Iceland Mag

11 Reykjavik

Iceland Mag


Westfjords teenager fathers a flock of orphaned eider-chicks

By Magnús Sveinn Helgason

  • Heading to sea Baldur leading his flock to a swimming session with the magnificent mountain Hestur (Horse) crowning the horizon. Photos/Björn Baldursson

Baldur Björnsson, a seventeen-year-old resident of the island Vigur, in the Ísafjarðardjúp bay, in the Westfjords, has assumed the role of an eider chick-father, honouring a decades old family tradition. His father, Björn Baldursson, tells local news service that this is Baldur‘s first year in the role, which he himself played many years ago. 


Taking a stroll Vigur island is only 2km (1.2 mi) long and approximately 400m (1,312 ft) wide at its widest.

Raise abandoned chicks
"These are abandoned chicks we collect from the nesting areas in the islands." Björn tells Each year the family collects abandoned chicks and raises them at home. The chicks live in a small eider-pen close to the shore.

Baldur, the young eider-father, takes the chicks out for a stroll several times each day, training them to recognize his voice. The flock of chicks follows Baldur wherever he goes.

"They follow my every footstep. I take them out walking several times each day, and allow them to take a swim in the sea where they eat amphipods. By leading them out to the skerries I am teaching them to search for food on their own."

A lot of work
Baldur tells Vísir that taking care of the chicks is a lot of work. In addition to the small crustaceans the chicks catch he has to feed them at home three or four times daily. 


And back home The chicks are kept in this custom made pen in between the strolls and the swimming sessions.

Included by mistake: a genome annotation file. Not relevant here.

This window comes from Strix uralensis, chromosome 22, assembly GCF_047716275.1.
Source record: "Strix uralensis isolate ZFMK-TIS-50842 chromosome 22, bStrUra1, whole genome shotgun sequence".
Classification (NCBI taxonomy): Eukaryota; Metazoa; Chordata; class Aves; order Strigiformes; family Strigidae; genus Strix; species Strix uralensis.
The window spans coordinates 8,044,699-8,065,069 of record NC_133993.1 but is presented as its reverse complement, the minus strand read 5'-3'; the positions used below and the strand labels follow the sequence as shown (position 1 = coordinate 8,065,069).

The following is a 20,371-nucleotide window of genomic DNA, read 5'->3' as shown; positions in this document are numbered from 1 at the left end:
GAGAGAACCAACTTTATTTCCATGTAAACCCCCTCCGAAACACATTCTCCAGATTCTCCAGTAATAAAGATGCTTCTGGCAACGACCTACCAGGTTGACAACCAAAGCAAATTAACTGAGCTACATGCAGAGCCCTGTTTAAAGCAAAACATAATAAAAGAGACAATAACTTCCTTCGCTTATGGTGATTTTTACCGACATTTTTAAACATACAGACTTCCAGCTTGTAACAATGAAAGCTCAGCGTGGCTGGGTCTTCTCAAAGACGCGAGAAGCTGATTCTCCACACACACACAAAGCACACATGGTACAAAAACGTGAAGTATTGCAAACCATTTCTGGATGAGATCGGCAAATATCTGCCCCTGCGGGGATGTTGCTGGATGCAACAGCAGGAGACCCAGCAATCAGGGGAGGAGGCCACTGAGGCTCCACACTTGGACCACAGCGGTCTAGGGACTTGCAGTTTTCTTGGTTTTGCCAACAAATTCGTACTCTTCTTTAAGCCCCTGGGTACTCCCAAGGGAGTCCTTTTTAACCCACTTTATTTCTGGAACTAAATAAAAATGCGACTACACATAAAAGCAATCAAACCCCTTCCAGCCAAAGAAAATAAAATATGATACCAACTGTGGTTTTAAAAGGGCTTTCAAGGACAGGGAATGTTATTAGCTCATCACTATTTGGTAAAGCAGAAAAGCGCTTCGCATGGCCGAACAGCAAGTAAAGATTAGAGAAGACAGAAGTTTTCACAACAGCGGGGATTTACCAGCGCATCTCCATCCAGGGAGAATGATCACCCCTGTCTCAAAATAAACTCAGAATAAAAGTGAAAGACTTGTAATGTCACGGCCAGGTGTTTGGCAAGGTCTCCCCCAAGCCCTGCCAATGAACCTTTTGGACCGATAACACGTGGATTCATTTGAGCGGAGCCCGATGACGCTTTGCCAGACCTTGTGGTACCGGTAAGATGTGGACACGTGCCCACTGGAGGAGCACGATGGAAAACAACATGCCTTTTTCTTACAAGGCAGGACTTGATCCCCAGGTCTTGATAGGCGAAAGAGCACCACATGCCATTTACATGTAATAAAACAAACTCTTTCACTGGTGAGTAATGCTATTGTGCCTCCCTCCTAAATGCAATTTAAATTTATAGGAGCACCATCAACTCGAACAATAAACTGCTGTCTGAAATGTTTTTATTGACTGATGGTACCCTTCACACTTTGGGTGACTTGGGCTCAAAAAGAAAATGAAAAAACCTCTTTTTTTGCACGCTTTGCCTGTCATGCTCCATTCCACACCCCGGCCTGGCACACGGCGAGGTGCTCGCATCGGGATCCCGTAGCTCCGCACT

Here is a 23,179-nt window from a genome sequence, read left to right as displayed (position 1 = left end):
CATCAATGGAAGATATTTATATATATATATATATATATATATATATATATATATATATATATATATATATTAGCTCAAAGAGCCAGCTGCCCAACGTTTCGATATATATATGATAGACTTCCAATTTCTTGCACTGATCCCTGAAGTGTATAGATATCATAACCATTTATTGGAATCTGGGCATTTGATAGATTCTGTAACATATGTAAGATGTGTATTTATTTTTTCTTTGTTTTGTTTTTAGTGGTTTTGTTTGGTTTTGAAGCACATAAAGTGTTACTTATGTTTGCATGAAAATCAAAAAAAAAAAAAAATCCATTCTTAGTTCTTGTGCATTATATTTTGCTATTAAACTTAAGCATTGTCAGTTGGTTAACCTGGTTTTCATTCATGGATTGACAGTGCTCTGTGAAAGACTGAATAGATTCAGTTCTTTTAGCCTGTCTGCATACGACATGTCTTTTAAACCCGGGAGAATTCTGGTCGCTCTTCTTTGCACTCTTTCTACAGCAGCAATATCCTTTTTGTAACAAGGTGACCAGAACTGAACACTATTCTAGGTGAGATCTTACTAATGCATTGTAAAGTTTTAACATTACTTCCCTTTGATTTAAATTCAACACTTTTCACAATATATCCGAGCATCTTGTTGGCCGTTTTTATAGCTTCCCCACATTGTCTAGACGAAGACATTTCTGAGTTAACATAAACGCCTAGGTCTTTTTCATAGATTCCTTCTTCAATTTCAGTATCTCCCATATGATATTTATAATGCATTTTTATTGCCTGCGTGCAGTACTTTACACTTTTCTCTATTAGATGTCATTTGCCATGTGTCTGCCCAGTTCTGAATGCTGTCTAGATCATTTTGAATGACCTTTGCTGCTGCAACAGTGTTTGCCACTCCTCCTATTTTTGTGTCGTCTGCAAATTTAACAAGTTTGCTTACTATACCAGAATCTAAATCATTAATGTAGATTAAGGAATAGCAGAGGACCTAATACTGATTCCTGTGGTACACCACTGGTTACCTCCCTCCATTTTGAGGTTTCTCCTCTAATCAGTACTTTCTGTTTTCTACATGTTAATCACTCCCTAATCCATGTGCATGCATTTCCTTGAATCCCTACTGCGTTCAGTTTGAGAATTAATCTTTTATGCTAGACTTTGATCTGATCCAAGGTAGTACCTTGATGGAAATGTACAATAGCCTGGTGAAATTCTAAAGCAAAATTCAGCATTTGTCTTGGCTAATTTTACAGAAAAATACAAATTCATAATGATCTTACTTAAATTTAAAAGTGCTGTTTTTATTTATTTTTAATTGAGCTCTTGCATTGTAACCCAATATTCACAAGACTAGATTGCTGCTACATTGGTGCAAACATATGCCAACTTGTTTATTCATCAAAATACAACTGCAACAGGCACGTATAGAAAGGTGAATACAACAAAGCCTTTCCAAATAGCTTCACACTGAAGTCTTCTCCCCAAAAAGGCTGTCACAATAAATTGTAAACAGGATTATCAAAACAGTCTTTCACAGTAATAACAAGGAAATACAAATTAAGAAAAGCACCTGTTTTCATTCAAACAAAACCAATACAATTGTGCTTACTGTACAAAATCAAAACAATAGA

Baldur tells Vísir that the chicks will be released into the wild in late August or early September, adding that most make it to adulthood. "This increases their survival chances."

The accompanying pictures were taken by Baldur‘s father who shared them on Facebook.

From Ísafjörður Fjord to Vigur Island
Daily trips by boat from Ísafjörður town to Vigur Island are scheduled at 2pm daily starting during the summer months. The trip takes about 30-40 minutes.
The island is privately owned and the same family has lived on the island since 1884. Vigur is only 2km (1.2 mi) long and approximately 400m (1,312 ft) wide at its widest. It’s possible to take a boat over to the island and then get a guided tour around the island with a coffee-stop at a house called Viktoríuhús. Trips can be booked through Vesturferðir in Ísafjörður (tel.+354.456.5111).
If you’re visiting the Westfjords, a half-day trip to Vigur Island is something you shouldn’t miss. And for those looking for puffins – Vigur Island is home to about 80 thousand of them over the course of the summer.

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